In Kansas City. ... ESPN.com AFC West blogger Bill Williamson reports that Larry Johnson was not only ready to open training camp with the Chiefs on Thursday, he was thrilled about it.
Six months ago, that seemed impossible. Johnson's departure from Kansas City seemed inevitable after a rough 2008 season that was his sixth in a productive but rocky career in Kansas City.
Johnson requested a trade on numerous occasions in the past year.
Now, however, the standout running back wants to be in Kansas City. In his first comments about his change of heart, Johnson told Williamson that his rebirth in Kansas City is due to the arrival of general manager Scott Pioli, head coach Todd Haley and assistant head coach Maurice Carthon.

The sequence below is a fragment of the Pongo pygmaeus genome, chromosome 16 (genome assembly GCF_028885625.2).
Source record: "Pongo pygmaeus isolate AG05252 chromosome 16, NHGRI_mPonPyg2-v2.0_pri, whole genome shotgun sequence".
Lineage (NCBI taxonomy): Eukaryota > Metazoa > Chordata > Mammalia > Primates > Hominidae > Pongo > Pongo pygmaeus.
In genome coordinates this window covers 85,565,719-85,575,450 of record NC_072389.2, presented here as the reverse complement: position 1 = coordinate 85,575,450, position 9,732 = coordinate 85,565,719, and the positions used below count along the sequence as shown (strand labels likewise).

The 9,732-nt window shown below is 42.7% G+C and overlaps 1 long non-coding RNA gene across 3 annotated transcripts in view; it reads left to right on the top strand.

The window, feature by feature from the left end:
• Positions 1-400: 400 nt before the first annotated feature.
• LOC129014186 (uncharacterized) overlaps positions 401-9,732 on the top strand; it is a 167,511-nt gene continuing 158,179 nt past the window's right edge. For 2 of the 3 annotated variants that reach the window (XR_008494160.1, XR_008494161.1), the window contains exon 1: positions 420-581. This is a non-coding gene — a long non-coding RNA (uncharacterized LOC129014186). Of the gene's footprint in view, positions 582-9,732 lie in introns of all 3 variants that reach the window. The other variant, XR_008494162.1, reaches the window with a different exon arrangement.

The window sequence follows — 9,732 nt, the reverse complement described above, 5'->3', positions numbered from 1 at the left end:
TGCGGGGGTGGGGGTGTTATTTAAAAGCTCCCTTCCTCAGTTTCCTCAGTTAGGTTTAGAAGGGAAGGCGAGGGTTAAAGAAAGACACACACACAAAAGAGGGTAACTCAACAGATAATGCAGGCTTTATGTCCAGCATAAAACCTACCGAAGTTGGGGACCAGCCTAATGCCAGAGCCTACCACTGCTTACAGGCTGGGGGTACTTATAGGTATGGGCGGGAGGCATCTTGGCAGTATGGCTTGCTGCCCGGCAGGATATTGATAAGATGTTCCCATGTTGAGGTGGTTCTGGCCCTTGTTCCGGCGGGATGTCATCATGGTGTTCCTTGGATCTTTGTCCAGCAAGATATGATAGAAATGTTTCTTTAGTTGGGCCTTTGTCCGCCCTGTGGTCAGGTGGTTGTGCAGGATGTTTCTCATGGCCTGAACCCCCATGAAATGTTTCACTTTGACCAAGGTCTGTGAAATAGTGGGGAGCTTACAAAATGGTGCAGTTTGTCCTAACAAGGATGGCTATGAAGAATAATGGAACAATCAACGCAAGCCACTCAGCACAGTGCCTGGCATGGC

"I want to be here because of Scott Pioli's commitment to winning," Johnson said. "He has a no-nonsense approach and coach Haley's offensive system fits me. My decision to want to stay here is really based on what those guys are doing here."
As the Associated Press reminded readers this week, Johnson was indirectly critical of the previous Kansas City regime. General manager Carl Peterson and head coach Herman Edwards were not brought back after the Chiefs went 2-14 last season.
"These guys are going to put the players on the field who can best help the team. They are not going to worry about four or five years down the road," Johnson said. "There is a new excitement in Kansas City. I believe in these guys and what they are going to do to make the Chiefs a winner."
Johnson acknowledged that he had to work to gain the trust of the new Kansas City leadership. He said he had to shed his perception of being a "locker room cancer." He said he did so by "working my butt of and shutting my mouth."